While the Chavez administration tended to point fingers at the CIA or shadowy outside groups, Maduro's accusations often target local opposition figures, who say they face imprisonment, constant surveillance and the threat of vilification or violence from pro-government groups.
The most serious recent allegations came in late May, as authorities tried to mop up dissent that led to a three-month wave of deadly anti-government protests. Top officials accused a handful of opposition leaders of working with the U.S. ambassador in neighboring Colombia to "annihilate" Maduro.
During a news conference that all broadcasters were required to carry live, officials showed heavily annotated slides of emails that they said the plotters had sent each other.
It was a bizarre tableau even by Venezuelan standards, prompting a popular television comic to create a 10-minute spoof. His show was shut down days later in what fans believe was a reprisal, a reminder that the accusations may not be believed by government critics, but can't be laughed off either.
Opponents say the drumbeat of alleged conspiracies helps the administration shift attention away from domestic problems such as soaring prices and rising crime.
The charges against local critics are "one way that the Maduro administration has added extra paranoia to its strategy," said Gregory Weeks, a political science professor specializing in Latin America at the University of North Carolina at Charlotte. "Chavez went after local opposition, too, but he didn't feel the need to use conspiracy theories to do so."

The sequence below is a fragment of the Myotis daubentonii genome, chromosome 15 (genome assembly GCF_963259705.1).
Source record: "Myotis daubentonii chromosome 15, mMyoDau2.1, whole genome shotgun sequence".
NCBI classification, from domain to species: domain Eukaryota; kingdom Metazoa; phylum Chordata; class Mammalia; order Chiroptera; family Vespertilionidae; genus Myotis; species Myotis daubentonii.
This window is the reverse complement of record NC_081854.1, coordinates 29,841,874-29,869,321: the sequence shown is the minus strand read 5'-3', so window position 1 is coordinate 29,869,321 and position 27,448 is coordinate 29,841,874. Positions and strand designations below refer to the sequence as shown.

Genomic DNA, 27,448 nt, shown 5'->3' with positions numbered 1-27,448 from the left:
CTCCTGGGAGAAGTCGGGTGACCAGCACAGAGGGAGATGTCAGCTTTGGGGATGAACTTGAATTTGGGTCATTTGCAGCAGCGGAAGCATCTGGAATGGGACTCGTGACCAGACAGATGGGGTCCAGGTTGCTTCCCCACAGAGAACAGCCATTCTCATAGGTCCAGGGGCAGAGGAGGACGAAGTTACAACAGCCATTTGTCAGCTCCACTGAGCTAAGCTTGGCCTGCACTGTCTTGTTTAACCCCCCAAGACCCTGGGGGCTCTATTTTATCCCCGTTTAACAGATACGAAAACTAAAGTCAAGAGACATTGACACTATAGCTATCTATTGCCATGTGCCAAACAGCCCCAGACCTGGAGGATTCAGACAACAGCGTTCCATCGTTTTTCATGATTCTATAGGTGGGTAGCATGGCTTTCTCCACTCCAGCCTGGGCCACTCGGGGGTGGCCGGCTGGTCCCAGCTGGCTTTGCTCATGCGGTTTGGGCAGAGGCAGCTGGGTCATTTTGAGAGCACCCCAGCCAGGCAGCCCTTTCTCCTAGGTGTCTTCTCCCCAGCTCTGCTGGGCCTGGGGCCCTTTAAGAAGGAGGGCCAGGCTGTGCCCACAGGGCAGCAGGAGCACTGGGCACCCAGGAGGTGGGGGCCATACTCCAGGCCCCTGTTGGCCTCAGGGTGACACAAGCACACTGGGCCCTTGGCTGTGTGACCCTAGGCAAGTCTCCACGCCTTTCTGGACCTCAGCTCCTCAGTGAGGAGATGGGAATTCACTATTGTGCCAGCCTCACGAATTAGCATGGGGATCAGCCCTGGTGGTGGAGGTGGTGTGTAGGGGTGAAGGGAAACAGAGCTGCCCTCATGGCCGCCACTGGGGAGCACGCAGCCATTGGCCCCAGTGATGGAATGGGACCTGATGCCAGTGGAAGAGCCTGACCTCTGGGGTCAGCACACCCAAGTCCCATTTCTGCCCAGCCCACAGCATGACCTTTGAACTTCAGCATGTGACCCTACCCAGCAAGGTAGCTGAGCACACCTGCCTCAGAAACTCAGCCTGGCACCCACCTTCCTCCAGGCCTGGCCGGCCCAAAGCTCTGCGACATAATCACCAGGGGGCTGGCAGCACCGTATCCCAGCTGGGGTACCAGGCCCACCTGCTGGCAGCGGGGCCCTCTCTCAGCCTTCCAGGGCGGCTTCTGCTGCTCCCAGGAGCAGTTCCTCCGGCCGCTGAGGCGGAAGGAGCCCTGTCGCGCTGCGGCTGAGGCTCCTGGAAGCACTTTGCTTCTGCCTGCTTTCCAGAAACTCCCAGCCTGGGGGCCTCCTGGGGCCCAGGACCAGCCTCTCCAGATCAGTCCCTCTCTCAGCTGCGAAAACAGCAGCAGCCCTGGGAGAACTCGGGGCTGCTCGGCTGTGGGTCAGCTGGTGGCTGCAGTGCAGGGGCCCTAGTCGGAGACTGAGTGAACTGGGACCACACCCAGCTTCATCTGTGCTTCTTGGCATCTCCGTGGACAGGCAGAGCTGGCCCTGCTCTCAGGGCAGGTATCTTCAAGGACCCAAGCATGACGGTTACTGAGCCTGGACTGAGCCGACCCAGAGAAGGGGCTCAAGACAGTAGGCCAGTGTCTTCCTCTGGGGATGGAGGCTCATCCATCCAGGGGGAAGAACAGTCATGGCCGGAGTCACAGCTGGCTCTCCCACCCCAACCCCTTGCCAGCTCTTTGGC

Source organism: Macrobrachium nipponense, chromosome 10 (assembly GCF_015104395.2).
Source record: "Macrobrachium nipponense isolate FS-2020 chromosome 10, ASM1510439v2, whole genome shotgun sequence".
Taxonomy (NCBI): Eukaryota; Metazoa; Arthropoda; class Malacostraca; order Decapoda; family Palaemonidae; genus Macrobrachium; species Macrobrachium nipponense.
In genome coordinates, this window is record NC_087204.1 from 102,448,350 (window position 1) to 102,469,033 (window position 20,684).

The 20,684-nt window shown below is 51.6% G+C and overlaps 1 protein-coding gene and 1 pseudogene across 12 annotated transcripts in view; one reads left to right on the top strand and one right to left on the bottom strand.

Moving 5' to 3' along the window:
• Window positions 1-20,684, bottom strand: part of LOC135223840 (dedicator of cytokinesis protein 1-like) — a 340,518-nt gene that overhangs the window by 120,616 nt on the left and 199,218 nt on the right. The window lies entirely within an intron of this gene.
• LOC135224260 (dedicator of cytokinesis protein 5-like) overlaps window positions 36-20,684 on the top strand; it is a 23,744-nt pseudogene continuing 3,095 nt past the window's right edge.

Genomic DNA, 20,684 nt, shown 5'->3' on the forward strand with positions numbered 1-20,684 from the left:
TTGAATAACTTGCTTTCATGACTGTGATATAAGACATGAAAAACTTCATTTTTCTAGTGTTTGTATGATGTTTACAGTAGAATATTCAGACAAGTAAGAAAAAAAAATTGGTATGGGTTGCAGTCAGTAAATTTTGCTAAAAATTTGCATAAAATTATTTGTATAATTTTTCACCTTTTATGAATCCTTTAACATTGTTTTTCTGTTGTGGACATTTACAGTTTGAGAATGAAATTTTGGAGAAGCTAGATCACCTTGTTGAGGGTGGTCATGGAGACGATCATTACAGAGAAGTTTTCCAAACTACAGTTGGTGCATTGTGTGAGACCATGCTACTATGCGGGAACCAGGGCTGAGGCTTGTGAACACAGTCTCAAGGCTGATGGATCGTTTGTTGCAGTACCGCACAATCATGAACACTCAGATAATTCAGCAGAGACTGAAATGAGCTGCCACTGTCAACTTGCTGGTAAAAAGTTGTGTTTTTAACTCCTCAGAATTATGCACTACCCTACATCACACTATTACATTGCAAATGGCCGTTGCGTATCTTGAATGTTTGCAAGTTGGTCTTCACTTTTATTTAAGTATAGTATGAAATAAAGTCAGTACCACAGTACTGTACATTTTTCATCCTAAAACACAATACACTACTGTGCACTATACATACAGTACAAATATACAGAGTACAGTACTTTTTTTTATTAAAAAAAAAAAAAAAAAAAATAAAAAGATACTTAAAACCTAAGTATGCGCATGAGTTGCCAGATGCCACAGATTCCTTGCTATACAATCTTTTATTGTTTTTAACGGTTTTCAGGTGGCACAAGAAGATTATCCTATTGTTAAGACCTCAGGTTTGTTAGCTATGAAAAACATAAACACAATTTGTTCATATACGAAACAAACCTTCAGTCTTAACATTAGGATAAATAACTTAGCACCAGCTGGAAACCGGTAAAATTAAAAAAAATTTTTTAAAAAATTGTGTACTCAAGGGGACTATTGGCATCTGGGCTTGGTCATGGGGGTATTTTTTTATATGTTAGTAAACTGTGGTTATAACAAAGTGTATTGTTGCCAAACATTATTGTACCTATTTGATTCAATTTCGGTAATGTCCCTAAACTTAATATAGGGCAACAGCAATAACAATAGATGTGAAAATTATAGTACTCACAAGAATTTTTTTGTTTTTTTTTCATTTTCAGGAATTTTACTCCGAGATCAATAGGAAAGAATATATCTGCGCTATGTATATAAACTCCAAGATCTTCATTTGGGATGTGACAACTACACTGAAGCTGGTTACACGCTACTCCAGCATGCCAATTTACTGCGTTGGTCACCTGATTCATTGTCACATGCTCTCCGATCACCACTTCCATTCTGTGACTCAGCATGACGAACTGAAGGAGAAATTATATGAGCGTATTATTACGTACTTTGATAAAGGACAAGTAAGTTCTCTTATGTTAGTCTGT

To outsiders, the allegations can seem far-fetched. Chavistas have accused conspirators of using newspaper crossword puzzles to communicate with enemies of the state, of developing tools to give leftist leaders cancer, and of plotting to "ruin Christmas" with a coup. They rarely provide much evidence.
But the charges don't seem that wild to many government supporters, who are well-versed in the history of American plotting against leftist governments from Chile to Cuba during the Cold War and are a quick to recall Washington's endorsement of a coup that toppled Chavez for two days in 2002.
With independent Venezuelan media sources dwindling, people getting their news from television and radio are unlikely to hear much questioning of conspiracy theories.
Fruit vendor Herman Acosta believes the allegations and says the government should do more to protect itself from those who conspire against it.
"I believe the government, because there have been coups all over Latin America and the U.S. has always been the prime actor," he said.
Behind closed doors, diplomats say the accusations make them think twice about what they say in public. In 2008, Chavez kicked out the U.S. ambassador after accusing him of plotting to overthrow the government. This month, a prominent Chavista politician and television host accused the Canadian Embassy of similar meddling.
In the weeks since the May news conference, Maduro's administration has linked an additional two dozen people to the alleged coup attempt, including the editor of El Nacional, which is one of the Venezuelan newspapers most openly critical of the government.
Some of the alleged plotters are trying to prove their innocence.